New Arizona Rules Would Limit Abortion Drug Use
PHOENIX (AP) — Arizona moved Monday to implement new abortion rules limiting the use of the most common abortion-inducing drug and requiring doctors to have admitting privileges at a nearby hospitals.
The rules require that the most common abortion-inducing drug be administered only at the FDA-approved dosage no later than seven weeks into a pregnancy, and that both doses be taken at the clinic. The usual dose is lower, decreasing the chance of complications and the cost, and used up to nine weeks. The second dose is usually taken a day later at the woman's home.
The rules also require that physicians who perform surgical abortions have privileges at a hospital within 30 miles of the clinic and that doctors administering abortion-inducing drugs have admission rights. It also required abortion clinics to report complications that require ambulance transport of a patient.
The proposed rules published Monday by the Health Services Department were required under a 2012 law passed by the Republican-controlled Legislature and signed by Gov. Jan Brewer. A portion of the law banning abortions after 20 weeks was struck down last year, but the other provisions remain in effect.
The new regulations will go into effect April 1.
The limits on using the drug mifepristone, commonly called RU-486, are the most problematic of the new rules, said Elizabeth Nash, state issues manager at the New York-based Guttmacher Institute, a pro-abortion rights research organization.
"This would mean that it would be incredibly difficult to provide medication abortion in Arizona," Nash said. "They're both effective, and they're both safe. But the off-label protocol is simply a better protocol when you consider the costs and the side effects. And the limit with the FDA protocol, that one can only be used up to seven weeks, and the off-label can be used up to nine weeks of pregnancy."
Cathi Herrod, president of the anti-abortion group Center for Arizona Policy, hailed the new rules.
"The new regulations are important to protect women's health and safety when they enter an abortion clinic," Herrod said. She said following the Food and Drug Administration-approved protocol is the safest use of RU-486, even though many other drugs are used "off-label"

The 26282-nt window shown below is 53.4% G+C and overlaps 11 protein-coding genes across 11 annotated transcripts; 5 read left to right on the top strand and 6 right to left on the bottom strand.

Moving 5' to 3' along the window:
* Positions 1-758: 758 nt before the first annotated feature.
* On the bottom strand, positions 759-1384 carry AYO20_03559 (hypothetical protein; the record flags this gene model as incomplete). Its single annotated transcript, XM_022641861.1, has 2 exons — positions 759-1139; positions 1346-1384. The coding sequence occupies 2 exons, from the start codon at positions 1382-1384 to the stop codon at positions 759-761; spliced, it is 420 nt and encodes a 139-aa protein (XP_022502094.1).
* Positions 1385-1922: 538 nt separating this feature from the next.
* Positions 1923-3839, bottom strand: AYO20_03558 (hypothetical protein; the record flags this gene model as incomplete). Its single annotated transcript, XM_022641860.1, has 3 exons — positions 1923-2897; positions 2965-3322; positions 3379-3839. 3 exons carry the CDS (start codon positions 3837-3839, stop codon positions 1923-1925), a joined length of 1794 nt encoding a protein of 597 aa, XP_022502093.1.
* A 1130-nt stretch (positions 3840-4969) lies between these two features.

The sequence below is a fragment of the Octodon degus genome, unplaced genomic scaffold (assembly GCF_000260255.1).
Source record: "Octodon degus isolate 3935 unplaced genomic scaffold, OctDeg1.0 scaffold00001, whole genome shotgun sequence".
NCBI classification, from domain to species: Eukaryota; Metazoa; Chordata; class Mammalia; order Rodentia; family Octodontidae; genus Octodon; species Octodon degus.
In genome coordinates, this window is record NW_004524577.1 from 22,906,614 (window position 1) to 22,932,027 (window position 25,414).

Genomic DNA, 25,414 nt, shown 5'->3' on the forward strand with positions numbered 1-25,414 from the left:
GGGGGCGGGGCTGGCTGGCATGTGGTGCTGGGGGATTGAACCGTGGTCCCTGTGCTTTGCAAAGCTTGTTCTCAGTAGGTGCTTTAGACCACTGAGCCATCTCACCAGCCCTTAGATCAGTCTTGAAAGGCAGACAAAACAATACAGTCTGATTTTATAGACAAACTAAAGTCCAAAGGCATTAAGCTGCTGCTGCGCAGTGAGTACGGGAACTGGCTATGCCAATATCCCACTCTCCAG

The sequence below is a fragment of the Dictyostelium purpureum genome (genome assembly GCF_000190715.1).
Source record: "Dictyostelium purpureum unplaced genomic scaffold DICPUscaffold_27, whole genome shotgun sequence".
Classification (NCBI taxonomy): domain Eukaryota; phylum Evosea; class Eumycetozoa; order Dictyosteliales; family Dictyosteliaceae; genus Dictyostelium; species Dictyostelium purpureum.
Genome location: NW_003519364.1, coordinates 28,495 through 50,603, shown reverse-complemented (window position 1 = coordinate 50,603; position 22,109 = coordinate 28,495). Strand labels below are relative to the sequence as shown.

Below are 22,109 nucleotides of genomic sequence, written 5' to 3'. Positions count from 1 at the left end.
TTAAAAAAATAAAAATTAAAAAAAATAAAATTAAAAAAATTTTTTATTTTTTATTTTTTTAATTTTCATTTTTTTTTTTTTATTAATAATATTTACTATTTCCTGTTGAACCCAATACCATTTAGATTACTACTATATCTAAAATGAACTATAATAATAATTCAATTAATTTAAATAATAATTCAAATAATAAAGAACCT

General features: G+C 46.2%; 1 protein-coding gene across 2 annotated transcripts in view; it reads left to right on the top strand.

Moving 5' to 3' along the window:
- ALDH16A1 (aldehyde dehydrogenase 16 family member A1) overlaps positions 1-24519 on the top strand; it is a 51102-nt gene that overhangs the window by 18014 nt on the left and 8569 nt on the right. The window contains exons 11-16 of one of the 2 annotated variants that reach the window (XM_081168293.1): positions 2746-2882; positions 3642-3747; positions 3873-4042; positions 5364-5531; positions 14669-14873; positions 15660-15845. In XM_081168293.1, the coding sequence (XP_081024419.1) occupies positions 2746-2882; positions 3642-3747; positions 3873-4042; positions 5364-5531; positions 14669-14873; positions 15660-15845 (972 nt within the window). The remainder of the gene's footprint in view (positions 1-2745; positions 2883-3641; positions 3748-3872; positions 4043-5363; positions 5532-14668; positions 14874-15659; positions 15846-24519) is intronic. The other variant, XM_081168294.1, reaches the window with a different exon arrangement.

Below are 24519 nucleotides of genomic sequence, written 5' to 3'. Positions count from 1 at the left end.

"In the abortion context, the (FDA) approved a very specific protocol for how women should be given the abortion pill," Herrod said. "The intent of the Arizona regulations is that this protocol would be followed in order to provide for women's health and safety when they're having an abortion.
Bryan Howard, president of Planned Parenthood of Arizona, said the regulations require "physicians to use an inferior, out-of-date method of care for medication abortion instead of the guidelines supported by the most trusted professional and scientific organizations."
"In addition to forcing doctors in Arizona to administer medication abortion in a way that goes against the research-driven guidelines by experts in women's health, these regulations would deprive many women of the option of medication abortion by banning it after seven weeks of pregnancy," Howard said in a statement.
The most recent state report, covering 2012, showed that 13,340 abortions were performed in Arizona, with 32 percent involving a non-surgical procedure using medicine. More than 95 percent used RU-486 in combination with another drug.
Ohio and Texas have similar laws requiring the use of only FDA-approved protocols for drug-abortions.
The Arizona Legislature has seen proposals to restrict abortion advance nearly every session in recent years. The only bill introduced so far this year would allow surprise inspections of abortion clinics by the Health Department. A similar effort failed last year. The proposal also would make it a misdemeanor to assist a minor in obtaining an abortion.
The state licenses four abortion clinics and five outpatient treatment clinics authorized to perform abortions.